Leiper's Fork, Tennessee

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Leipers Fork Historic District
Hillsboro United Methodist Church in Leiper's Fork
Location Roughly bounded by Joseph St., Old TN 96, Old Hillsboro Rd., and Sycamore St., Leipers Fork, Tennessee
Area 18 acres (7.3 ha)
Architectural style Queen Anne, Bungalow/craftsman
MPS Williamson County MRA
NRHP Reference # 98000818[1]
Added to NRHP July 1, 1998

Leiper's Fork (also spelled Leipers Fork) is an unincorporated rural village in Williamson County, Tennessee. It has a population of about 650 on an area of about 1,100 acres (450 ha).[2]

The village, located on the Natchez Trace Parkway, is listed on the National Register of Historic Places as a historic district.

History[edit]

Leiper's Fork is located along the Natchez Trace, which was an important travel route for Native Americans and early European-American settlers. The area was settled in the late 1700s by settlers from North Carolina and Virginia who had received land grants as payment for service in the American Revolution. Colonel Jesse Steed received a land grant of 2,504 acres (1,013 ha) that includes the site of the village. He sold the area to Jesse Benton, who established a homestead. His son, Thomas Hart Benton, who later was to become U.S. Senator from Missouri, moved the family there in 1801 after his father's death.[2][3] Natchez Trace travelers called the community around the Benton homestead Bentontown, but over time the area came to be called Hillsboro.[2]

In 1818, a post office was established in the community. Apparently the Hillsboro name was already in use for a community in Coffee County, so the post office was given the name of Leiper's Fork for the stream that runs through the village.[2] The namesake of Leiper's Fork creek was one of two brothers: Hugh Leiper, who completed an early land survey in the area, or Captain James Leiper, who died in the Battle of the Bluffs at Fort Nashborough in 1781.[2]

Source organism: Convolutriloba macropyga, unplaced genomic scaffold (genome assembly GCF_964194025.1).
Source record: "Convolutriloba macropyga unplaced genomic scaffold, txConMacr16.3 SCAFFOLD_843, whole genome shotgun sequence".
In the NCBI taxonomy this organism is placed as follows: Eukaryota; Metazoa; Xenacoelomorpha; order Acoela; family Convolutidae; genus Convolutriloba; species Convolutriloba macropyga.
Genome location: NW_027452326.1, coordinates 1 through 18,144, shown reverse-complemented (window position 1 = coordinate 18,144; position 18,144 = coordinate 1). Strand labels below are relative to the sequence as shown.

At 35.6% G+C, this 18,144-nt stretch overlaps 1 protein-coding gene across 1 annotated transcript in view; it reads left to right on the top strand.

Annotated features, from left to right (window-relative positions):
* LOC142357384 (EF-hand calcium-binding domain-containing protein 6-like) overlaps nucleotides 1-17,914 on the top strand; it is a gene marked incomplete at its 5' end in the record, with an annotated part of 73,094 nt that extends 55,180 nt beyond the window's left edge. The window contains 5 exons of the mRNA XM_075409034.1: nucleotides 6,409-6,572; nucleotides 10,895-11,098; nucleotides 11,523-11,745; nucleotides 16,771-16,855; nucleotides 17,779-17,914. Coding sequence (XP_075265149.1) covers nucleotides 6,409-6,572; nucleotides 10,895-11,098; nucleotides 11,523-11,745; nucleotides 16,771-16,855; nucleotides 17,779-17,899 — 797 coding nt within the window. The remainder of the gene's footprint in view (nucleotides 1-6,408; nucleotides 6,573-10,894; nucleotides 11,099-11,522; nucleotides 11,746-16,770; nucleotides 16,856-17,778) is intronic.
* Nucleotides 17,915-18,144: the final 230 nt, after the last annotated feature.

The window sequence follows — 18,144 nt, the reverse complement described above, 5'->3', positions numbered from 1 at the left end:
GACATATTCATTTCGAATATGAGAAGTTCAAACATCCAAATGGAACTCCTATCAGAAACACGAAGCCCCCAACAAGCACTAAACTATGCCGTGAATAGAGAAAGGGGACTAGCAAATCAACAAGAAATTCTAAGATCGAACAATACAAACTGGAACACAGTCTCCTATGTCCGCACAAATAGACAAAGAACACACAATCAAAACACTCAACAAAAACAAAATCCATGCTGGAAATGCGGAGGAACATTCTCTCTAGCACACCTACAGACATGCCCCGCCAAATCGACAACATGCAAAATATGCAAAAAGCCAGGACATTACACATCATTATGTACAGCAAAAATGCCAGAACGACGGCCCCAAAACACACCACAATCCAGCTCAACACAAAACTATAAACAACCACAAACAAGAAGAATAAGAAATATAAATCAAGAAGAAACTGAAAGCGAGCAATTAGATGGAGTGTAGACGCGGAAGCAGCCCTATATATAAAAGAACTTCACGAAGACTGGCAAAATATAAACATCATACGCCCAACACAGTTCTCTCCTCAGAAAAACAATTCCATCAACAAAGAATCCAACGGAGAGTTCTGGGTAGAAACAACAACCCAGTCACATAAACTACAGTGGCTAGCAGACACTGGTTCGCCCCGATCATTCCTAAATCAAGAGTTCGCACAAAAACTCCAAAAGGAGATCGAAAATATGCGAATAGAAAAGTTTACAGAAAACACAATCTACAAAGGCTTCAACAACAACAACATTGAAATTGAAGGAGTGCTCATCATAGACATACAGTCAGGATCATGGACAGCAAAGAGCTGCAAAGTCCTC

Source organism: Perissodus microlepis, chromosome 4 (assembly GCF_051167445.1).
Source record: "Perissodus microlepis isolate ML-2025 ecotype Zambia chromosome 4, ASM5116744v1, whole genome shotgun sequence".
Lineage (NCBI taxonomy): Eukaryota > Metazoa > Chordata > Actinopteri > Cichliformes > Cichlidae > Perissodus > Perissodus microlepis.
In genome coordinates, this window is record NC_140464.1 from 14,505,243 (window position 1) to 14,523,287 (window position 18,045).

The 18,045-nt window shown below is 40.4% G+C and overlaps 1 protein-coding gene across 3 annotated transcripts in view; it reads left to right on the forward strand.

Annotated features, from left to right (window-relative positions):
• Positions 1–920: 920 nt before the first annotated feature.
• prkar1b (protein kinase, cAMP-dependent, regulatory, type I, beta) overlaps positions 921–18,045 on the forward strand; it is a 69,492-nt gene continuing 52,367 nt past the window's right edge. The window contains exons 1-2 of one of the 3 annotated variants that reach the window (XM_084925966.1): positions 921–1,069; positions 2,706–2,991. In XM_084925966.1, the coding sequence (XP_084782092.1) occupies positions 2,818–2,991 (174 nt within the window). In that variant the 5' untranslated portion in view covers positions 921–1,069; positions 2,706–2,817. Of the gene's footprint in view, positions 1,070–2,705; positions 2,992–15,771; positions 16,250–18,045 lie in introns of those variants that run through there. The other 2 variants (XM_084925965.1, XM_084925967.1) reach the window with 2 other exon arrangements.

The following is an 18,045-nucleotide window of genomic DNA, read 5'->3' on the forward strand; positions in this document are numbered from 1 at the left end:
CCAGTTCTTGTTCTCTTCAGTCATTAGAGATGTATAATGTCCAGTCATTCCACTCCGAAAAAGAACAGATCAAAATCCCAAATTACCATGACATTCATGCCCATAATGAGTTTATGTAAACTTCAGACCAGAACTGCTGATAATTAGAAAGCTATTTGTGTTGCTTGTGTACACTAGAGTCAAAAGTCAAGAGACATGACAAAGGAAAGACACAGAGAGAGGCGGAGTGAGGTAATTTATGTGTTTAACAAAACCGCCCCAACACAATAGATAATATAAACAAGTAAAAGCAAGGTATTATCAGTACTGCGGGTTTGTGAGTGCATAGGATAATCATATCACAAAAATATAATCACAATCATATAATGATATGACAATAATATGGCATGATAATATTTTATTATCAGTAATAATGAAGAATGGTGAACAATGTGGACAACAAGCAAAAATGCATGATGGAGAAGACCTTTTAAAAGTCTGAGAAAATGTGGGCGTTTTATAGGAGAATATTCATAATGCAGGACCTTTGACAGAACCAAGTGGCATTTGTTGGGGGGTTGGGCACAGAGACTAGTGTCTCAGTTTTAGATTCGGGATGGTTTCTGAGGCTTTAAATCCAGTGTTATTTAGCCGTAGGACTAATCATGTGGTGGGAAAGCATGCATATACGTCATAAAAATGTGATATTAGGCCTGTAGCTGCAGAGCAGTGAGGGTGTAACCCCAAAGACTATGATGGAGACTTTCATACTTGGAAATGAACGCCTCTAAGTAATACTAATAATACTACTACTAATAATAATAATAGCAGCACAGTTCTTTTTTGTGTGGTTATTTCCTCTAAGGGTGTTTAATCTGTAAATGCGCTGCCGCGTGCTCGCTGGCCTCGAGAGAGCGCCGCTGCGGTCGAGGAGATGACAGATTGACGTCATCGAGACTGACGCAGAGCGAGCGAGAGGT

Growth of the village was stimulated by traffic on the Natchez Trace. Largely as a result of its transportation access, Leiper’s Fork was historically the center of trade for western Williamson County and the center of religious and social activities in the area.[2]

The Leiper's Fork post office operated until 1918.[4]

Education[edit]

In 1890, a private school for grades 1 to 12 was established in Leiper's Fork. The school, known as Hillsboro High School, operated as a private school until 1904. The Williamson County school board acquired the school property in 1905 and opened a public school there for children from Leiper’s Fork and the surrounding area. The school burned down in 1930 when it was struck by lightning, and a new school was built on the same site in 1931. It operated until the late 1970s when it was replaced by a newer building.[2][5] The new Hillsboro School, which opened in 1981, is a public elementary and middle school.[5]

In 1998, the old Hillsboro School became the Hillsboro-Leiper’s Fork Community Center, which is operated by the county government and includes recreational facilities, a senior center and a branch of the county public library system.[2]

Commerce[edit]

Commercial businesses in Leiper's Fork include inns and restaurants, antique stores, a woodworking shop, private art galleries, and real estate offices.[2]

Events[edit]

Leiper's Fork hosts many annual festivals. These include music festivals, annual turkey shoots in February, and model airplane competitions.[citation needed]

References[edit]

  1. ^ "National Register Information System". National Register of Historic Places. National Park Service. 2010-07-09. 
  2. ^ a b c d e f g h i "Leiper’s Fork Village Special Area Plan". Williamson County Government. Retrieved October 17, 2013. 
  3. ^ http://www.visitleipersfork.com/our-story
  4. ^ http://tngenweb.org/williamson/history/wmpostof.html
  5. ^ a b "About Hillsboro School". Williamson County Schools. Retrieved October 18, 2013. 

External links[edit]

Coordinates: 35°55′3″N 86°58′31″W / 35.91750°N 86.97528°W / 35.91750; -86.97528